Cover image of the review
Jo Lloyd, Death role, 2021, single-channel video with stereo sound, costume, reproduction of Elektra backdrop. Photo: Zan Wimberley

From Impulse to Action, Bundanon Art Museum and A Park is Not a Forest, Sydney College of the Arts Gallery

23 Apr 2022
From Impulse to Action, 29 Jan - 12 Jun 2022 A Park is Not a Forest, 24 Mar - 30 Apr 2022

Last week I was discussing “the canon” with my students. For them, the canon was a Western construct, which in Australia simply reflects the tastes and hierarchies of its settler society. My students were moved to raise a series of worthy questions: Do we seek to renovate the canon? Or do we instead opt out of it and locate different ways of appearing in, and making, art history? These questions struck me as having a renewed relevance in contemporary art discourse today. The weekend before my class I’d visited the newly established Bundanon Art Museum, located near the South Coast region of New South Wales (Wodi Wodi and Yuin Country). At the core of the Museum’s mission, and its inaugural exhibition, is a reckoning with Arthur Boyd, one of Australia’s most revered, and canonised, artists.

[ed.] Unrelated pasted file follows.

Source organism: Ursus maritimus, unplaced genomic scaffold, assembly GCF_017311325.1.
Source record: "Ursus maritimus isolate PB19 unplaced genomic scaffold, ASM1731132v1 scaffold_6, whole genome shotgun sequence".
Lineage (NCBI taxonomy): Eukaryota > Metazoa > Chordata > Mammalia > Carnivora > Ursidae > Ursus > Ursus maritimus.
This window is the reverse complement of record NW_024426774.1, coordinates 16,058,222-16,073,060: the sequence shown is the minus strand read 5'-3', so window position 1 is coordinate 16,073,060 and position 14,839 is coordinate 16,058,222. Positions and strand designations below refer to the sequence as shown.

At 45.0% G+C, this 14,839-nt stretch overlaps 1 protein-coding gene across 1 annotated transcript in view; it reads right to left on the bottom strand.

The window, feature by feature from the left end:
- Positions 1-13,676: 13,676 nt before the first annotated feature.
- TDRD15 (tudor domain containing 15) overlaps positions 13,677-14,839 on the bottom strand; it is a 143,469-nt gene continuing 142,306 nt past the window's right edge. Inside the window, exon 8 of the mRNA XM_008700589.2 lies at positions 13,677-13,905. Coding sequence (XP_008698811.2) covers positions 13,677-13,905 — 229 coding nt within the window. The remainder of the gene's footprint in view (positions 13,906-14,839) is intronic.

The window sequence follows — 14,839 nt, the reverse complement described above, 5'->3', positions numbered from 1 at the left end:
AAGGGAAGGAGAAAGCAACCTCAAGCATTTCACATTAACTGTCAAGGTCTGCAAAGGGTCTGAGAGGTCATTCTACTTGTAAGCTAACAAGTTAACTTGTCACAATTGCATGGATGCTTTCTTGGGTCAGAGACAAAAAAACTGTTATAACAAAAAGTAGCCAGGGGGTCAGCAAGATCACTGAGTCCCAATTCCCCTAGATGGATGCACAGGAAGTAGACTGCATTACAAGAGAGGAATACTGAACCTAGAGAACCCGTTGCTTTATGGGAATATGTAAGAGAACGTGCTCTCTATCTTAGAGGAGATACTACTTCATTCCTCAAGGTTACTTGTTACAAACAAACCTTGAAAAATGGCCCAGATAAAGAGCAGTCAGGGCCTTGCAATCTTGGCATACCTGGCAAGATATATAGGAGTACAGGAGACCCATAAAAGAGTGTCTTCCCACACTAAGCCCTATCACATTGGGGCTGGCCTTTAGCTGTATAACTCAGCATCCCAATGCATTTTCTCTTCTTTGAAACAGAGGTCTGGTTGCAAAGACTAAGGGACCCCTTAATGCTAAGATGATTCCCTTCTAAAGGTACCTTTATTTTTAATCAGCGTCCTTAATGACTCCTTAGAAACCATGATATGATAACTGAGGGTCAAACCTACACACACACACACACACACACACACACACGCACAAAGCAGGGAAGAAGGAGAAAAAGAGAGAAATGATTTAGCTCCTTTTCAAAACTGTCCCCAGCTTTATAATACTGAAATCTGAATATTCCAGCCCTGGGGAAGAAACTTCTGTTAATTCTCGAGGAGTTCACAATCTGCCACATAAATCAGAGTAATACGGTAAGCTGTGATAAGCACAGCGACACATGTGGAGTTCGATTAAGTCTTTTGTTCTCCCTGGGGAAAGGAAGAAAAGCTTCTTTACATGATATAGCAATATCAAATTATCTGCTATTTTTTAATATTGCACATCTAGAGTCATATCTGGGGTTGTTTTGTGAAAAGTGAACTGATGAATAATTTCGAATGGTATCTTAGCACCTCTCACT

The Bundanon Art Museum is the latest development in the Bundanon Estate, gifted by Arthur Boyd and his partner Yvonne Boyd to the Federal Government in 1993. The Bundanon Estate comprises one thousand hectares of land near the Shoalhaven River (which influenced the artist’s famous and highly collected Shoalhaven paintings), and includes Arthur’s studio and the Boyd’s homestead Riversdale built in 1866. It also comprises a residency program for artists and writers (inaugurated in 1994, and in which I participated in 2015) and a museum, which houses Boyd’s collection. Predominantly funded by the Federal Government, the museum joins the small coterie of “National Collecting Institutions” alongside the National Gallery of Art, the National Portrait Gallery of Australia, the National Library of Australia and others. It is the only such institution located in regional Australia and one of two not located in Canberra/Ngunnawal country (the other being the Australian National Maritime Museum in Sydney/Gadigal country). As a National Collecting Institution, Bundanon’s Federal funding is part of a broader project to “preserve culturally significant buildings” and ensure “our national institutions continue to tell our national story”.

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